Universal Autofoundry Limited (http://www.ufindia.com/)
Incorporated in 1971, the Company is engaged in the manufacturing of Iron Castings. They manufacture castings components in Grey Iron and S.G. (Ductile) Iron, primarily for automotive sector. Castings are supplied in Machined, Semi Machined and as cast condition with surface treatment as per customer’s need. Suspension Brackets, Differential housing, Hubs, Brake drum, Flywheels, Adjuster Nuts, Pulleys, Dampers, etc. are some of the items that find application in the commercial vehicle and engineering industry.
They have more than 65,000 sq. ft. size area manufacturing plant located at VKI Area, Jaipur, Rajasthan, which has an existing installed capacity of 7,800 MT p.a. for the manufacture of grey iron and ductile iron castings. In addition to that, they have another capacity of 11,400 MT p.a. with their group foundries. They cater to the requirements of many of the major automotive and engineering goods manufacturers in India and all over the world.
Commercial Vehicles: Suspension and Engine Mounting Brackets, Engine Bearing Caps Block, Differential Iron, Flywheels, Wheel Hubs and Pulleys.
Tractors: Lift Arms, Differential Cases, Cylinders, Adaptor Plates, Brake and Control Housing and Rocker and other Brackets.
Passenger Cars: Pulleys.
Earth Movers: Brake Drum Casting.
Construction: Anchor Body.
Ashok Leyland, V E Commercial Vehicles, Escorts, TAFE, JCB India, AIlena Auto Industries, Rane Automative etc.,
Business Analysis - SWOT
I think the key strength for the business that it is at a safe distance from the much-touted EV disruption. Most of their Revenues come from parts for heavy vehicles. Considering the fact that it will be several years before the world, let alone India, gets ready for electrifying heavy commercial vehicles, I would say UAF is well shielded.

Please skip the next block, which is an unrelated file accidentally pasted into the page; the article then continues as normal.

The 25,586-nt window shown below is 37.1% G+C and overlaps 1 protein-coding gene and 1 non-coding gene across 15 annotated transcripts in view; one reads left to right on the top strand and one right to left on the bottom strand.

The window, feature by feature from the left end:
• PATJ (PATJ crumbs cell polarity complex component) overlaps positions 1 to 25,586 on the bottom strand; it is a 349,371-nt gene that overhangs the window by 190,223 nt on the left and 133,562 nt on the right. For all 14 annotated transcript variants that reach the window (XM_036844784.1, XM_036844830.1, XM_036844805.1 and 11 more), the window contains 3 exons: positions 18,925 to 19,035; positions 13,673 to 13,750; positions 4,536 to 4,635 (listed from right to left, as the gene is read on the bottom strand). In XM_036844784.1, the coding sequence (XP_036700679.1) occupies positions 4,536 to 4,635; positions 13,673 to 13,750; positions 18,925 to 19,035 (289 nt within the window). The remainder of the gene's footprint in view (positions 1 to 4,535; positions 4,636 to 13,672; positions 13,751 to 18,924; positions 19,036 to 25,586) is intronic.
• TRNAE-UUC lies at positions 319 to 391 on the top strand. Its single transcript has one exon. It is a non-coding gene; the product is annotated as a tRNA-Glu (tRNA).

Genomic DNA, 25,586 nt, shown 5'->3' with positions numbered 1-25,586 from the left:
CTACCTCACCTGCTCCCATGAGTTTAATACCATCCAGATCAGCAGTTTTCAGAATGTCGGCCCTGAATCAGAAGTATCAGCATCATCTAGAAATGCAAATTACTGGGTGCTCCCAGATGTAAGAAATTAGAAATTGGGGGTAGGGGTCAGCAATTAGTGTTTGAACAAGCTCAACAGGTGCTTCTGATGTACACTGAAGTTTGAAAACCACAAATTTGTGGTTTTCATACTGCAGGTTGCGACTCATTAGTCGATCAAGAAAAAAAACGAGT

The company has several Quality Certification on its side, including the IATF 16949 for a Quality Management System, ISO 14001:2004 for Environmental Management Systems and BS OHSAS 18001:2007 for Health and Safety Management Systems. All of these seem like standard certifications to have, with the exception of the IATF 16949, which looks like a little more difficult to obtain.
Since foundries require heavy Capex and good power facilities, there should be a good barrier to entry.
According to the management, they have a market share of approximately ~5% in an otherwise largely unorganized market. While this doesn’t make them anywhere closer to even the top 15 producers, they seem to be placed well among the medium-to-smaller players.
Besides these, the company has listed down some of their ‘Business Strengths’, in case you want to take a look. I think they are just generic statements.
The market size is approximately Rs. 1,900 Crores. However, the industry is really saturated with about 5000 units all over India and majority (90% according to the management) being MSMEs. Even if you ignore the ones without proper Quality Accreditation, the tally still stands at a tall 1500 units.
According to the management’s own admission, young Engineers generally do not look forward to working in foundries, since it doesn’t pave way for a lucrative career.
Power Costs in India for Foundries seem to be doube/triple of the power costs in China or Germany, the major competitors. Power is about ~20% of the industry’s input costs.
The industry is quasi-commoditized, dependent on the bigger CV/PV/Tractors segment to aid growth and is susceptible to raw material price movements and demand-supply mismatch. In fact, the industry was in a down cycle for the past few years (Source 1, Source 2).
There are several articles online (Example 1, Example 2) claiming that the Foundry industry in India is likely to grow in double digits in the coming years. The management also seems to think so.
Power is about ~20% of the industry’s input costs. With the government making moves towards a better power infrastructure for the country, this would be a substantial help to Foundry players.